The Wood Son
Starring: Elijah Wood, America Olivo
Review written by Robert D. Patrick
A windmill of knives and an assortment blood specked sheets, curled up like a python, is probably not what you would think of when someone mentions the mousy, cue ball eyed Elijah Wood. Franck Khalfoun’s fleshy remake of the 1980 slasher, Maniac, is a macabre, cuticle-snapping foray into the twisted psyche of a sociopath with serious mother issues.
Boldly revisited in a first-person narrative, Khalfoun relies on a myriad of camera tricks to put you inside the tenderized mind of Frank Zito (Wood). We not only hear him wheeze with exhaustion, garble in pain, and cackle in depraved lunacy, we see, literally, through his eyes for the duration of the serpentine film. The last time this sort of first-person experiment was used in any capacity, to my knowledge, was 2009’s Enter the Void, in which Gaspar Noe sheathed us in the skin of a junkie in Tokyo. There, Noe held us in a state of over stimulation, an abacus of colors and baying sounds. In Maniac, Khalfoun uses a less surreal approach and instead subjects us to stark, unrelenting images of gore and anxiety.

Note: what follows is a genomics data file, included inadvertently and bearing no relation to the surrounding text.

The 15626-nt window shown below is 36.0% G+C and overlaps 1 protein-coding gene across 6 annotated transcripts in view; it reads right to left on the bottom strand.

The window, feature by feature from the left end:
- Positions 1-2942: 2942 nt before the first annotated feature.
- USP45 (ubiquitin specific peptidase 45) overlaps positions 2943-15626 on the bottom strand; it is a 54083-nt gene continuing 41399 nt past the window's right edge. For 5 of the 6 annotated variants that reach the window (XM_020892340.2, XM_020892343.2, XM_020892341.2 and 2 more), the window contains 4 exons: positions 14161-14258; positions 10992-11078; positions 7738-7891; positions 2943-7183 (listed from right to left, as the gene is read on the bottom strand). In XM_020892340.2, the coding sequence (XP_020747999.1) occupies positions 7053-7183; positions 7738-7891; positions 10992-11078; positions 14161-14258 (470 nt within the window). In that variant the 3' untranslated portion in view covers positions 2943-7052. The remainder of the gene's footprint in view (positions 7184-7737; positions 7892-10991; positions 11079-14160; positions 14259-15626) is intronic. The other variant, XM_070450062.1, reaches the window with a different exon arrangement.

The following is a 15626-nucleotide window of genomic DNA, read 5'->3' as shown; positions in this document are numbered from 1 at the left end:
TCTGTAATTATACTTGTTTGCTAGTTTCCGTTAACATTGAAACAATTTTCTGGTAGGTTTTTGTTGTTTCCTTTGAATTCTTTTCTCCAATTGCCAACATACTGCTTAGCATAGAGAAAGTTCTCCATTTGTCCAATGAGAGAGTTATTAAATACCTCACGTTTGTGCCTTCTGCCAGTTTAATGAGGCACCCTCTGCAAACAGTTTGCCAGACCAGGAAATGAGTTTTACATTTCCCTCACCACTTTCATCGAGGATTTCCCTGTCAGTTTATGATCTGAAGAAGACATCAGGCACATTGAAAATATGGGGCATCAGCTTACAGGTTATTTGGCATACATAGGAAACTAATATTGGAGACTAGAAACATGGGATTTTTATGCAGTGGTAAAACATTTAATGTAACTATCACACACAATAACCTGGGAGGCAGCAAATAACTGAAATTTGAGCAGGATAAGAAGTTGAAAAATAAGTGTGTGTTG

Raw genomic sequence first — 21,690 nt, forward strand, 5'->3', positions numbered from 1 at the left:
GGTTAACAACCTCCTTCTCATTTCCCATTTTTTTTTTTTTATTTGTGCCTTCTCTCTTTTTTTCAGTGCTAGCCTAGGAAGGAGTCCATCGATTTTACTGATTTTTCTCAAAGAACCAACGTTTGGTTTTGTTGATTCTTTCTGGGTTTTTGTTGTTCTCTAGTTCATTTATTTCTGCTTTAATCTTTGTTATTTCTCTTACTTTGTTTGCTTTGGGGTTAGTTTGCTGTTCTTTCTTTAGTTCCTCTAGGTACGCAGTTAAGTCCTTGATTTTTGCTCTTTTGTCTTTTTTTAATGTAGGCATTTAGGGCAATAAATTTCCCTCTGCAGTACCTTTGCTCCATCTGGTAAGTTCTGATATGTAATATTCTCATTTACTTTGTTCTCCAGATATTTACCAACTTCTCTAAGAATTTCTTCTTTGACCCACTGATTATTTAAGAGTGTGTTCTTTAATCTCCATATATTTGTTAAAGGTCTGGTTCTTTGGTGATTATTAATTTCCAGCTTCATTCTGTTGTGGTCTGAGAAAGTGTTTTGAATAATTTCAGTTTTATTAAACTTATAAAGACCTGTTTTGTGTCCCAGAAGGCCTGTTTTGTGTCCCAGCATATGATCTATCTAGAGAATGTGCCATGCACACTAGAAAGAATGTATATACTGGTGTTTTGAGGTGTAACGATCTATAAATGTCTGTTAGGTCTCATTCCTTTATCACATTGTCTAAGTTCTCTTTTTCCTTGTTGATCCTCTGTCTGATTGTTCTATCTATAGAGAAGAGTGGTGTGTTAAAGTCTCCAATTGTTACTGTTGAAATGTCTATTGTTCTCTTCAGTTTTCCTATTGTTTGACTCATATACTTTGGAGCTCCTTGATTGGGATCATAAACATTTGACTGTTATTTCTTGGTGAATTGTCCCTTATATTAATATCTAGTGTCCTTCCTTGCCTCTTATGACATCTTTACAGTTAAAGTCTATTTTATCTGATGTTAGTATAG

Zito’s character is a cat’s cradle of marred emotions and teeth gnashing impulsivity. And the fact that he collects mannequins, for purposes largely creepier than you may think, makes the film, and the antihero himself, gamy and vicious. The slideshow of horror in Khalfoun’s opus is marbled with more guts than a hyena would want, but that’s not to say that it isn’t a successful exploration of the POV narrative. Maniac is a strange, pulpy film that tests your endurance, perhaps, but it’s also masterfully suspenseful and eerily engaging. A marginal part of this, one would expect, is because of Alexandre Aja’s wilted, wildly ruthless screenplay. The author and director of 2003’s High Tension has seen some high – mostly low – points in his career, but with Maniac his lamp seems to have more oil left in it than it initially seemed.
Elijah Wood’s slight body type and perpetually furrowed brow would, from afar, seem to debilitate the proceedings, but he actually orchestrates enough believable idiosyncratic behavior to merit the authenticity of a serial killer (yay for him?). Wood’s meek, trembling voice seems so uncertain it practically mirrors a loose floorboard someone could put their foot through. And while casting a Herculean actor with a contorted visage could have been more menacing, there is something scarier about the dude next door.
Maniac is a much needed film in an otherwise anemic catalog of recent horror flicks. Slashers are typically daft, and maybe this one is to a certain extent, but there are so many interesting things going on that it’s hard to refute its importance to a genre that is in desperate need of a jumpstart. With so many fledgling PG-13 horror films out there, it’s nice to see a director brand a hard R onto his film, while also using the rating intelligently.